After being introduced as "the bible of acting," Anupam Kher shared chapter and verse with a rapt audience Thursday, many entering Tampa Theatre as aspiring stars and departing inspired.
With 483 performances to his credit — mostly in Hindi cinema — Kher is one of India's acting treasures, and his workshop on the craft highlights the International Indian Film Academy awards weekend.
But first Kher introduced the world premiere of his directing debut, a charming short titled I Went Shopping for Robert De Niro, inspired by his favorite actor and Silver Linings Playbook co-star.
After the show, Kher was asked what De Niro — who is notoriously uncomfortable with drawing attention — thought of being the movie's subject and how he responded after seeing it.
"I made him an offer he couldn't refuse," Kher, 59, deadpanned. "No, he's a very shy person. ... He can't stop us from paying tribute to him. He liked it. He's a man of few words and he said (it was) perfect."
Nearly 400 people including several Bollywood stars attended the screening, hosted by comedian Siddharth Kannan, joshing such luminaries as acclaimed director Rajkumar Hirani, IIFA supporting actor nominee Nawazuddin Siddiqui (The Lunchbox), and Bollywood "bad man" Gulshan Grover. Anil Kapoor (24, Slumdog Millionaire) slipped into the front row just before show time, sitting next to Kher.
After intermission, the crowd dwindled to nearly 100 people, curious for an example of Kher's famed Actor Prepares school in India, whose graduates include IIFA nominee Deepika Padukone and dance idol Hrithik Roshan. For 90 minutes they were led through deceptively simple acting exercises mining nuggets of thespian wisdom.
Questioning a young girl like a favorite uncle, he made the point that telling lies or withholding truth is itself an everyday form of acting. Setting up a sidewalk dialogue between passing strangers — "Have I seen you before?" "I've never seen you before." — Kher used the volunteers' stiff anticipation to address a neuro-reflex actors must overcome.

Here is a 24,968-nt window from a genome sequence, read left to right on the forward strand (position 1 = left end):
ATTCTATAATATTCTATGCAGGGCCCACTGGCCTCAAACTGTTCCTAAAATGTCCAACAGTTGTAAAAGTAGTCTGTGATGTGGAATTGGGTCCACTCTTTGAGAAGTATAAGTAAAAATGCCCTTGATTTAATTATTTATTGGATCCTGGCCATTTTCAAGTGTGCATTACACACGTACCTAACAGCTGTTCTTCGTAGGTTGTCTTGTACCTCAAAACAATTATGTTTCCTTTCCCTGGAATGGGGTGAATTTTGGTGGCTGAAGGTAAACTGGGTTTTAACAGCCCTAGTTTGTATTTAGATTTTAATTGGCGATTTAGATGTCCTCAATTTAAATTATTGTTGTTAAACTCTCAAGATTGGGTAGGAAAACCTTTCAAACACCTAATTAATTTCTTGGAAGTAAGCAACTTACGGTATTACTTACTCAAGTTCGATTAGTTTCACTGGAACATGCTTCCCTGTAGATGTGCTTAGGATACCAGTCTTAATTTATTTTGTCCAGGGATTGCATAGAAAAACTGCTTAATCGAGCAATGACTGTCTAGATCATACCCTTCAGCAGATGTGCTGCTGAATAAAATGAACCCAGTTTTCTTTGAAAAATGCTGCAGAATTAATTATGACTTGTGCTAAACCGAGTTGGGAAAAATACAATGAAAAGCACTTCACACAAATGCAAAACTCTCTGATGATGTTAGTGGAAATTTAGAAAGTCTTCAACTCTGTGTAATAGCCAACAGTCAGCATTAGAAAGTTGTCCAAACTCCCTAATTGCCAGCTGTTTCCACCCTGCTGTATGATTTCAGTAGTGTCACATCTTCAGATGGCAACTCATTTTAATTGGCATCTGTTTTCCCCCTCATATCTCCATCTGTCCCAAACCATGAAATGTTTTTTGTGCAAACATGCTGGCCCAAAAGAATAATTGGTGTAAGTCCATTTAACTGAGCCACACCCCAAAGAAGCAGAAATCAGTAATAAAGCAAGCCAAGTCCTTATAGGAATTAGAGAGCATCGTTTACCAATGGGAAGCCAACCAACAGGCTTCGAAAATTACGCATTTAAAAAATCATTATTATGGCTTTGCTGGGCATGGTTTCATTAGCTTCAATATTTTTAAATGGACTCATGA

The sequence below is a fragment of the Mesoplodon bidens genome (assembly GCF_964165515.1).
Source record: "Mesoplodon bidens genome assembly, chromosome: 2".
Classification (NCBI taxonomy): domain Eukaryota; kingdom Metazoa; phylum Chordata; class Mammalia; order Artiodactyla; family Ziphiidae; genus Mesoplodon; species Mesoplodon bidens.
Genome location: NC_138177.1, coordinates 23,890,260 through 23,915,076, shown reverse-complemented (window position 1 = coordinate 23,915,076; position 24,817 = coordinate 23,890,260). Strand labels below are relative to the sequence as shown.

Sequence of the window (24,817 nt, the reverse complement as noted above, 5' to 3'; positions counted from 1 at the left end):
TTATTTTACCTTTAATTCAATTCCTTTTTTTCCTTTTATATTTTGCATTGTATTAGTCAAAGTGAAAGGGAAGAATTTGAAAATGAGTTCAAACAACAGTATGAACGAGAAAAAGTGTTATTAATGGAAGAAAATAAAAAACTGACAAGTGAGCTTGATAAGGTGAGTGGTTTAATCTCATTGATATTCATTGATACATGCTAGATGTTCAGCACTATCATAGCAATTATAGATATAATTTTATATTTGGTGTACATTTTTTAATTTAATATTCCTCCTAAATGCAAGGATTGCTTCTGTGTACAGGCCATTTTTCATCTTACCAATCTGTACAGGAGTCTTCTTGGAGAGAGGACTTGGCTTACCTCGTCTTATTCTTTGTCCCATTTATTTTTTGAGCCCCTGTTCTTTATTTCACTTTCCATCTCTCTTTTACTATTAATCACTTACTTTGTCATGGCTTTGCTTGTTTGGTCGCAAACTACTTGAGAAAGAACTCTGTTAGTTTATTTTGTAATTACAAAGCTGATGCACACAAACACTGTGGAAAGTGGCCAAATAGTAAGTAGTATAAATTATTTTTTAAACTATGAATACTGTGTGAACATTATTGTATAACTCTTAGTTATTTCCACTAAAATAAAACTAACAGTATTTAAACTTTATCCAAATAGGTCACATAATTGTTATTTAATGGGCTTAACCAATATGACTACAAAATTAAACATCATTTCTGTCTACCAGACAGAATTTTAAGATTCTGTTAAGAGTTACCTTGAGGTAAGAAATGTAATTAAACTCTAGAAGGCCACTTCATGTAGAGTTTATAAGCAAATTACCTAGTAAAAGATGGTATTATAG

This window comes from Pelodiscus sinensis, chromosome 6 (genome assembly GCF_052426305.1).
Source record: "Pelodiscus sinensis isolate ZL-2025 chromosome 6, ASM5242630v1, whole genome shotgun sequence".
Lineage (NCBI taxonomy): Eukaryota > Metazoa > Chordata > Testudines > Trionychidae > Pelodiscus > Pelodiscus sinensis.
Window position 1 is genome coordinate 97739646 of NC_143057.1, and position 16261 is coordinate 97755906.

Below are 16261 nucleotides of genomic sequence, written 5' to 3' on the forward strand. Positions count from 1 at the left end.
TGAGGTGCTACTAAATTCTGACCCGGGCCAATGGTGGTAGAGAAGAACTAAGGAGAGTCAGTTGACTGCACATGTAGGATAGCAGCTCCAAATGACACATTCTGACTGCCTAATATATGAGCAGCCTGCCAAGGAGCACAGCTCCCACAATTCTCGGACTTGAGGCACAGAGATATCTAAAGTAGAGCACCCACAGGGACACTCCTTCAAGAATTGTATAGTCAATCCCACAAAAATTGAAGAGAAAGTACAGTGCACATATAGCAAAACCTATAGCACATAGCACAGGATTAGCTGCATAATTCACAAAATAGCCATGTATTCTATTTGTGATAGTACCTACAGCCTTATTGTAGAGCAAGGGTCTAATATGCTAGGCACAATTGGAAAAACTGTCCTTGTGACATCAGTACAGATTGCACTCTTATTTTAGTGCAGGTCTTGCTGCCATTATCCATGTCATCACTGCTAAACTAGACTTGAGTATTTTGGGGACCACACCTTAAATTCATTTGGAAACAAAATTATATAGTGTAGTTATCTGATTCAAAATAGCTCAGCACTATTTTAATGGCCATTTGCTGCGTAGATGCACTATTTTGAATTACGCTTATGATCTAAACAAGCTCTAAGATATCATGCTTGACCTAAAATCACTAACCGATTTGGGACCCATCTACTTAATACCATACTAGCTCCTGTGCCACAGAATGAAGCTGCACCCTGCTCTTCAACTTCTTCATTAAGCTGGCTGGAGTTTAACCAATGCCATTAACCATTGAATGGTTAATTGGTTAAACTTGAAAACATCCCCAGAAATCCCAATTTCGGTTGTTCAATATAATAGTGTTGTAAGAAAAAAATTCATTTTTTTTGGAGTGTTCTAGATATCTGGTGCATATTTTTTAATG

"The problem is (that) you're presuming that you are supposed to do this," Kher told his subjects. "In real life, our command center, our mind, sends us signals and whatever we say and do comes from there.
"But in acting the brain already knows what you are going to say, and how you are going to say it. There's no signal so you suddenly feel your body does not belong to you. The process to make it convincing is called acting, according to me."
One segment became less about acting and more like Kher's Silver Linings Playbook role as therapist to a patient with anger issues. Commercial truck driver Kamlesh Patel, 40, joined him, and within minutes Kehr sensed his longing to be something more, and the tension that brings to his personality.
"The best thing that has happened to Kamlesh is that he is on stage," Kher said. "Kamlesh has important issues. That's why he gets angry. He feels that he could have done something better with his life. But he has not done that. ... You're angry at yourself."
With remarkable candor, Patel agreed. He is sad. He is angry. "I didn't get the chance, the opportunity, to do what I wanted to do," he said. Kher advised Patel to stop talking about opportunity in past tense. Life is just beginning at 40, he proposed. Then he made Patel promise in one year he would be doing what he really wants to accomplish.
"Life is about changing," Kher said. "If we can change somebody's life, that is what acting does to you."
Steve Persall can be reached at firstname.lastname@example.org or (727) 893-8365. Follow @StevePersall on Twitter.